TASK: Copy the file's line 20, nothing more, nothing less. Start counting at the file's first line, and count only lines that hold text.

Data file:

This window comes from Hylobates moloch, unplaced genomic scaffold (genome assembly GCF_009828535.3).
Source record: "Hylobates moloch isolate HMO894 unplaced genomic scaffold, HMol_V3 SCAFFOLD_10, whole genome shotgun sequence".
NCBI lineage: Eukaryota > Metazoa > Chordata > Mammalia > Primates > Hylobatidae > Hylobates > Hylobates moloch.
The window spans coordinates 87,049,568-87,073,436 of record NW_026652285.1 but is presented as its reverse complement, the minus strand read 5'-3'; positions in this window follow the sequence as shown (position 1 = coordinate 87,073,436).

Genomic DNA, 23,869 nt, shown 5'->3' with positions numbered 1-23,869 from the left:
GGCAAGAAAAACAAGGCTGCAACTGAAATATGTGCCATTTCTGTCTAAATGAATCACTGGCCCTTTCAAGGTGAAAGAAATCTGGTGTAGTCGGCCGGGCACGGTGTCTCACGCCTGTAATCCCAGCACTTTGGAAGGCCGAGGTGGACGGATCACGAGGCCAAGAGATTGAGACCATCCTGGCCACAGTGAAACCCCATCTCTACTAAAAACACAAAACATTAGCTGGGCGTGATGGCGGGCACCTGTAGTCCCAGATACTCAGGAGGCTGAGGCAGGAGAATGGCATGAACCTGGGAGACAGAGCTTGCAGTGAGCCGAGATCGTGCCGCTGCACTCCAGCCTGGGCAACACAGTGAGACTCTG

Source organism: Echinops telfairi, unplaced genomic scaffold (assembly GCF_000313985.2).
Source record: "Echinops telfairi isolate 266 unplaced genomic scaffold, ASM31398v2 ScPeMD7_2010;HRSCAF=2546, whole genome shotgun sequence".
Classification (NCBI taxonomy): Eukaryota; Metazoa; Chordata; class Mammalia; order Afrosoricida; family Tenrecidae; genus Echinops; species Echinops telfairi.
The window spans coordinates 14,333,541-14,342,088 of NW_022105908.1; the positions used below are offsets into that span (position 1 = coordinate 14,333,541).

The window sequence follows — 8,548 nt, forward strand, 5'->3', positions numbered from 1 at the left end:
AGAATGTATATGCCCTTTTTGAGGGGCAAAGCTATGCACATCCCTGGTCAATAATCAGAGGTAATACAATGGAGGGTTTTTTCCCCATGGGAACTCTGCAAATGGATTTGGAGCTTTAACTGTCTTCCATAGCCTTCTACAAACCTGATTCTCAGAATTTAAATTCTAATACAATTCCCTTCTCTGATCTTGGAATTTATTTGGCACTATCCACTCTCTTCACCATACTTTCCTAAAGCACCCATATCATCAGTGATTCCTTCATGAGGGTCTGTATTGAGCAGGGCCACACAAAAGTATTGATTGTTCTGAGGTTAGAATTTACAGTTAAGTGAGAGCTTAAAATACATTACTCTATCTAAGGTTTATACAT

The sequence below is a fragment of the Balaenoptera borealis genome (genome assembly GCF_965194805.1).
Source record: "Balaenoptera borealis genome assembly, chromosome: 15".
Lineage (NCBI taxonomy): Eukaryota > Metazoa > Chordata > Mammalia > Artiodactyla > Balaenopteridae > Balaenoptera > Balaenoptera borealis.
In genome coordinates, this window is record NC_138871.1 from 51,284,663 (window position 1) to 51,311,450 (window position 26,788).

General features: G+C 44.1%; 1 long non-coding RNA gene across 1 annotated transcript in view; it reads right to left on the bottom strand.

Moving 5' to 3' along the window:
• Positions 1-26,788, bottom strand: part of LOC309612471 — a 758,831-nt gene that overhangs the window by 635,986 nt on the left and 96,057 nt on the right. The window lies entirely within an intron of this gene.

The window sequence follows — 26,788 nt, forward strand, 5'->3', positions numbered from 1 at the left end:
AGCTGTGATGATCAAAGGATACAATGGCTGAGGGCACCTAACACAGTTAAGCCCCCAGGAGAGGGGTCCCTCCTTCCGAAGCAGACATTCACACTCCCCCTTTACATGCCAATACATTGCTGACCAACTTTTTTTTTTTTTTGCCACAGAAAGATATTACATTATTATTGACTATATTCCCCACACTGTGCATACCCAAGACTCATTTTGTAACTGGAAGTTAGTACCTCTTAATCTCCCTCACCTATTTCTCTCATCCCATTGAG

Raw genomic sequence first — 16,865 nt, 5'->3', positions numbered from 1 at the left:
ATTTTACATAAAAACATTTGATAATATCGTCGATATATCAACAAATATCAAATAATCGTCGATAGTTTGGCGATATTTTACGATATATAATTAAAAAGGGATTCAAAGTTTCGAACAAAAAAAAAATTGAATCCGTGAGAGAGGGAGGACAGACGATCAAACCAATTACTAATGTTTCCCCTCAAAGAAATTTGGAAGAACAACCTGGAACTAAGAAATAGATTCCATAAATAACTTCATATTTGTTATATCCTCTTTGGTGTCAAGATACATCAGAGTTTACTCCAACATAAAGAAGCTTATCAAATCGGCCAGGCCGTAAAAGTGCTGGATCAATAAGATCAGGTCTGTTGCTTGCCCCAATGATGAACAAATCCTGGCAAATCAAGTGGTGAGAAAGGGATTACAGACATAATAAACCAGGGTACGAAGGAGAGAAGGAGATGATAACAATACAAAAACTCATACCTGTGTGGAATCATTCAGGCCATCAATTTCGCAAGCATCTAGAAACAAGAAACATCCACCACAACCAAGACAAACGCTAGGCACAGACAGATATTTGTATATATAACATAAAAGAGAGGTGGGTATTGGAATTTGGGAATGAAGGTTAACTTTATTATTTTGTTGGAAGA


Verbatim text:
The window sequence follows — 26,788 nt, forward strand, 5'->3', positions numbered from 1 at the left end: